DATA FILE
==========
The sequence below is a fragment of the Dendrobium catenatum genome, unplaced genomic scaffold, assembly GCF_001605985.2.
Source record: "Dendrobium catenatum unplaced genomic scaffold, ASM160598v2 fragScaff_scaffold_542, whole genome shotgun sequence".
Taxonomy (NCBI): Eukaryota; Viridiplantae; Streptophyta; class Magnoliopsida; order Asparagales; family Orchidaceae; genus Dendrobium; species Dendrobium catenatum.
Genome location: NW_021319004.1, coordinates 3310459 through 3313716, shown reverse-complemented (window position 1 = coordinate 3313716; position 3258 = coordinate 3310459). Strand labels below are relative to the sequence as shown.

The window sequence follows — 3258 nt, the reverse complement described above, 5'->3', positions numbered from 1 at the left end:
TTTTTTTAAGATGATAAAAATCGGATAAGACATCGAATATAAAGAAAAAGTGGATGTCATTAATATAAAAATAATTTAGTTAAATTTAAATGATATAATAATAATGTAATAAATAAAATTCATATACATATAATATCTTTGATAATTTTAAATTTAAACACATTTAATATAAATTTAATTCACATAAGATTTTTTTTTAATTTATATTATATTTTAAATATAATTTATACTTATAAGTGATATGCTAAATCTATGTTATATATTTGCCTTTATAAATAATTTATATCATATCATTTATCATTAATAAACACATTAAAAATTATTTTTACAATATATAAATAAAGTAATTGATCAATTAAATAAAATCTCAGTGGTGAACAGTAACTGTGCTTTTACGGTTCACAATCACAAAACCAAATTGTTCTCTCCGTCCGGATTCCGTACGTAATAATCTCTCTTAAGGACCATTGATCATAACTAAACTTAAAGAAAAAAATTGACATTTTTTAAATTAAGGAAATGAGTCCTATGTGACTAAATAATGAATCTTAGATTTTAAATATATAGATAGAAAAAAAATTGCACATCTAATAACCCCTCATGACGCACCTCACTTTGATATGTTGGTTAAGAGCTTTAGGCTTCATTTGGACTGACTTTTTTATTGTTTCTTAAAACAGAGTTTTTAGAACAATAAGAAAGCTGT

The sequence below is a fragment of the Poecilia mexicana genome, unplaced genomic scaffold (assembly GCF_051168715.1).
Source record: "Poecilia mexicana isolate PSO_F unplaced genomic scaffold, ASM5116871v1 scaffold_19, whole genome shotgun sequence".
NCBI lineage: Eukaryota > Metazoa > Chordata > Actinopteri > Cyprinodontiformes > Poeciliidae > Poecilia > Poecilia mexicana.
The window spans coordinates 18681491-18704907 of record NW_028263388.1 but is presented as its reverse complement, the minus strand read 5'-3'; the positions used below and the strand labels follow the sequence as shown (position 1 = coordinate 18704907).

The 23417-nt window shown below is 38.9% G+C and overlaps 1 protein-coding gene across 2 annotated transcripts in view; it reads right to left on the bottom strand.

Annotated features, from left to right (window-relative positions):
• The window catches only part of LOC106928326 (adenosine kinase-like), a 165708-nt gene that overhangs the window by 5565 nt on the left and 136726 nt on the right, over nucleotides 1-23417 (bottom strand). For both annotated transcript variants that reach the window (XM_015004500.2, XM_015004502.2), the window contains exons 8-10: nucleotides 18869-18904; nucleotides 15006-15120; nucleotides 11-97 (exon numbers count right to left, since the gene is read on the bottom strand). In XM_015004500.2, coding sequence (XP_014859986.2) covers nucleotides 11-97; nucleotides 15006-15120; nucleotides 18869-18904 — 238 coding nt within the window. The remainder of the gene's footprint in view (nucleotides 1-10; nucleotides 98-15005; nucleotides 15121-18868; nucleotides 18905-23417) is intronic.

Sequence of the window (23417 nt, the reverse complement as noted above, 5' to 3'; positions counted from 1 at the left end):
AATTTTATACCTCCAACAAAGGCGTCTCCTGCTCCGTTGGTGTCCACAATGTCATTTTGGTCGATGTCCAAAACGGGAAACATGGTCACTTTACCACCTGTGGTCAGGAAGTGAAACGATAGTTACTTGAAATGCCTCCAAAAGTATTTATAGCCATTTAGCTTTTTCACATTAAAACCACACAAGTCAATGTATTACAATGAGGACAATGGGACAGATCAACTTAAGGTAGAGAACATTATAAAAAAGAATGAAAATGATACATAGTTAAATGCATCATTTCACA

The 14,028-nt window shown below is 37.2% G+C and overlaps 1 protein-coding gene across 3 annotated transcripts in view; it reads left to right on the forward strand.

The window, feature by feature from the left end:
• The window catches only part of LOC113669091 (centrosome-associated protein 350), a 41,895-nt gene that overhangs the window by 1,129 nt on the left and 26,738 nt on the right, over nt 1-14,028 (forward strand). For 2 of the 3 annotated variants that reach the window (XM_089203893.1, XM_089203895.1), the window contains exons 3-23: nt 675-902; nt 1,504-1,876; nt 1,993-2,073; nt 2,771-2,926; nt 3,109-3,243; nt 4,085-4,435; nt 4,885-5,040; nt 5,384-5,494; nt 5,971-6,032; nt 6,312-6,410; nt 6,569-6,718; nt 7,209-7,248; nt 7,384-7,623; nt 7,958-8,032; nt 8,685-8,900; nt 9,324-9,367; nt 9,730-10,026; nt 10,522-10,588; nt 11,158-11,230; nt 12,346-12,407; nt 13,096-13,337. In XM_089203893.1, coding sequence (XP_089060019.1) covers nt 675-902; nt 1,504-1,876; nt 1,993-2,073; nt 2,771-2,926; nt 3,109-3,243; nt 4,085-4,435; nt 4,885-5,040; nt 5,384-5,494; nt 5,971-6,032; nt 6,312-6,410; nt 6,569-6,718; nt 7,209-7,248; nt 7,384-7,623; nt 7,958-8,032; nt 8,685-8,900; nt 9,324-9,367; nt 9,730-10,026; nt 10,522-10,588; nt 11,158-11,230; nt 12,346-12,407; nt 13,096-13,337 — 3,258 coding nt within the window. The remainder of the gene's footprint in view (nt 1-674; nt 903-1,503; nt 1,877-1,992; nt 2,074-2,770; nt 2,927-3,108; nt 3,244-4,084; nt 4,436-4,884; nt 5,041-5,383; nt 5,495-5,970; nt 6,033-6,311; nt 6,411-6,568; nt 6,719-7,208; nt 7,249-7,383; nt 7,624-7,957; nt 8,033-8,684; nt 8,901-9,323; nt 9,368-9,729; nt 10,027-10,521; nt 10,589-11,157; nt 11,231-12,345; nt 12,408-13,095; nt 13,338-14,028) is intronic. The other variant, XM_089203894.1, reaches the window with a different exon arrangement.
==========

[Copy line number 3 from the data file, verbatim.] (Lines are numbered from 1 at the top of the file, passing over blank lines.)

Taxonomy (NCBI): Eukaryota; Viridiplantae; Streptophyta; class Magnoliopsida; order Asparagales; family Orchidaceae; genus Dendrobium; species Dendrobium catenatum.